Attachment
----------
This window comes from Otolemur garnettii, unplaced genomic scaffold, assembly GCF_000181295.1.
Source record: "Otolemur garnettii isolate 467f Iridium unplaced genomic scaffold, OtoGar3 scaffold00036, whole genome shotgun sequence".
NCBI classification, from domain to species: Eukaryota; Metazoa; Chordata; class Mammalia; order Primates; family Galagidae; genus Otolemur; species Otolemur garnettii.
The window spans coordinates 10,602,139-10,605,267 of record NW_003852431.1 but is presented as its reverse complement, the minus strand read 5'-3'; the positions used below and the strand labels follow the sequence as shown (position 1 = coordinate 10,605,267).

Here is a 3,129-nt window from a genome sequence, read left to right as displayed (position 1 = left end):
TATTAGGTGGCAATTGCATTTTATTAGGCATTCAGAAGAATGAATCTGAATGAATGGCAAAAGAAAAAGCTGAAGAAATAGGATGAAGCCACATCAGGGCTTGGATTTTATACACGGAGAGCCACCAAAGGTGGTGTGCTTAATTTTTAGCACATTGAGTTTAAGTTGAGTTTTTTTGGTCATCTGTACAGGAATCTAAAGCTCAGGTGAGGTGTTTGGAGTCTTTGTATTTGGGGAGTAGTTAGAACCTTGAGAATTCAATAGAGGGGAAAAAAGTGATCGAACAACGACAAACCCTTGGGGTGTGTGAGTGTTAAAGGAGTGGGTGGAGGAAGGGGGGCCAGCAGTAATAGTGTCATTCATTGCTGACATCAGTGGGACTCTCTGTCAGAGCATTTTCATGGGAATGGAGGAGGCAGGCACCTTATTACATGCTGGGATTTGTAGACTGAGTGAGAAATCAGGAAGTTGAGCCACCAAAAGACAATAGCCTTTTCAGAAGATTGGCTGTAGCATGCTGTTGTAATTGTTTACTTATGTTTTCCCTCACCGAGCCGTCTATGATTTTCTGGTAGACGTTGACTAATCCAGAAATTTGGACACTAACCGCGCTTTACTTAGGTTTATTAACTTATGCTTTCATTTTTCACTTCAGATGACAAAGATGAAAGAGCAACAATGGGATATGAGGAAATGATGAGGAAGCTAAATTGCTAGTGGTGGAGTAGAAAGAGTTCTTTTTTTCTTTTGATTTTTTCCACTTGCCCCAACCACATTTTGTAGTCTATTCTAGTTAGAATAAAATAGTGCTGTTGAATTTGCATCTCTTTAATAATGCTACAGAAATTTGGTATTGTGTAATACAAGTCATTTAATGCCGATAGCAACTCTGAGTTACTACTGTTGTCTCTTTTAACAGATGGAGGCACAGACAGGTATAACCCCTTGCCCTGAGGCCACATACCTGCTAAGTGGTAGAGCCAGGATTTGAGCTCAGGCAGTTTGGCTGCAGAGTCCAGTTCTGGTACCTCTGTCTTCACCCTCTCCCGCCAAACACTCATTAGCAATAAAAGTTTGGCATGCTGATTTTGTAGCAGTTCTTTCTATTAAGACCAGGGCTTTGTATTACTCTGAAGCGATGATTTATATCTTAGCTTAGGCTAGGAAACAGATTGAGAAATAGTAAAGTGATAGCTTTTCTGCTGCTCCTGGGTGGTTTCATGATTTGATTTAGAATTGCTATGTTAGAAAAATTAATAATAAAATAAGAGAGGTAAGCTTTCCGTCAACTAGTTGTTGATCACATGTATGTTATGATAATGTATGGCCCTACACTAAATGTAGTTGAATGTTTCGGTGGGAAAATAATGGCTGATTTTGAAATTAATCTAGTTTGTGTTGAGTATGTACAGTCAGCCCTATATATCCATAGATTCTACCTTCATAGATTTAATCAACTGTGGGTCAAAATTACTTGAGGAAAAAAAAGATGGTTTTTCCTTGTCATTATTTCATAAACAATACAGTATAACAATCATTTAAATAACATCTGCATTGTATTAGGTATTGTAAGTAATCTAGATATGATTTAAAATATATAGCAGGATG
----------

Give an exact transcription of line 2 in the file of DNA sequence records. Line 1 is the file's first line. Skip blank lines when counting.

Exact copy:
Source record: "Otolemur garnettii isolate 467f Iridium unplaced genomic scaffold, OtoGar3 scaffold00036, whole genome shotgun sequence".